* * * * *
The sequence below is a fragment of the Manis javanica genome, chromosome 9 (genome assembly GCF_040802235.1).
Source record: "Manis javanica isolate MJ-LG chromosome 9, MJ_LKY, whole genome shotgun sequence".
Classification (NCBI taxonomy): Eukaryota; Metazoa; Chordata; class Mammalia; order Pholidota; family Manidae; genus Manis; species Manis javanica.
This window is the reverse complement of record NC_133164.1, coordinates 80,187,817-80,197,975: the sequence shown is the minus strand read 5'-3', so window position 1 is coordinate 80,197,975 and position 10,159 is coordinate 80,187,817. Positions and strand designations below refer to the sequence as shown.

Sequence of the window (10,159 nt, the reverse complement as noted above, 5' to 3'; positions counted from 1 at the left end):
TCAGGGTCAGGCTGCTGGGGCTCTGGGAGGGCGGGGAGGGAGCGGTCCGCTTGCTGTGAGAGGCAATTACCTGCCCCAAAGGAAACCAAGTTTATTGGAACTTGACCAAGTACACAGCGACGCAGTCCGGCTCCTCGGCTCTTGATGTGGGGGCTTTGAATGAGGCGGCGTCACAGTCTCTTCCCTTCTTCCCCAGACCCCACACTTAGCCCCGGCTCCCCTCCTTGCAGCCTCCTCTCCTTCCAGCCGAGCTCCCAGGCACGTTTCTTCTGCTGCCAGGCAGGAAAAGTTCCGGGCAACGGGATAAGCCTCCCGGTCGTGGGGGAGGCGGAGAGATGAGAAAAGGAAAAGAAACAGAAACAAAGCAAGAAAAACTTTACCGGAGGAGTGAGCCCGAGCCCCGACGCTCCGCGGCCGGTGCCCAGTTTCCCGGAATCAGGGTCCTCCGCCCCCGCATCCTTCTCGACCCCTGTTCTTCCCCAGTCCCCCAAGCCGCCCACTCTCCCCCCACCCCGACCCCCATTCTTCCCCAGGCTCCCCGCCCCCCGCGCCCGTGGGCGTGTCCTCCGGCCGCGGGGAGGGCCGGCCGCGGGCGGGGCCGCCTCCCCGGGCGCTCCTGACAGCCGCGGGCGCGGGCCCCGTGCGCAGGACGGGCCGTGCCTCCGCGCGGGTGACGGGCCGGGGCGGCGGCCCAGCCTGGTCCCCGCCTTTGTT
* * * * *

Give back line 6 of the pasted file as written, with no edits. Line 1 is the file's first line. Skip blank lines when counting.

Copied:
TCAGGGTCAGGCTGCTGGGGCTCTGGGAGGGCGGGGAGGGAGCGGTCCGCTTGCTGTGAGAGGCAATTACCTGCCCCAAAGGAAACCAAGTTTATTGGAACTTGACCAAGTACACAGCGACGCAGTCCGGCTCCTCGGCTCTTGATGTGGGGGCTTTGAATGAGGCGGCGTCACAGTCTCTTCCCTTCTTCCCCAGACCCCACACTTAGCCCCGGCTCCCCTCCTTGCAGCCTCCTCTCCTTCCAGCCGAGCTCCCAGGCACGTTTCTTCTGCTGCCAGGCAGGAAAAGTTCCGGGCAACGGGATAAGCCTCCCGGTCGTGGGGGAGGCGGAGAGATGAGAAAAGGAAAAGAAACAGAAACAAAGCAAGAAAAACTTTACCGGAGGAGTGAGCCCGAGCCCCGACGCTCCGCGGCCGGTGCCCAGTTTCCCGGAATCAGGGTCCTCCGCCCCCGCATCCTTCTCGACCCCTGTTCTTCCCCAGTCCCCCAAGCCGCCCACTCTCCCCCCACCCCGACCCCCATTCTTCCCCAGGCTCCCCGCCCCCCGCGCCCGTGGGCGTGTCCTCCGGCCGCGGGGAGGGCCGGCCGCGGGCGGGGCCGCCTCCCCGGGCGCTCCTGACAGCCGCGGGCGCGGGCCCCGTGCGCAGGACGGGCCGTGCCTCCGCGCGGGTGACGGGCCGGGGCGGCGGCCCAGCCTGGTCCCCGCCTTTGTT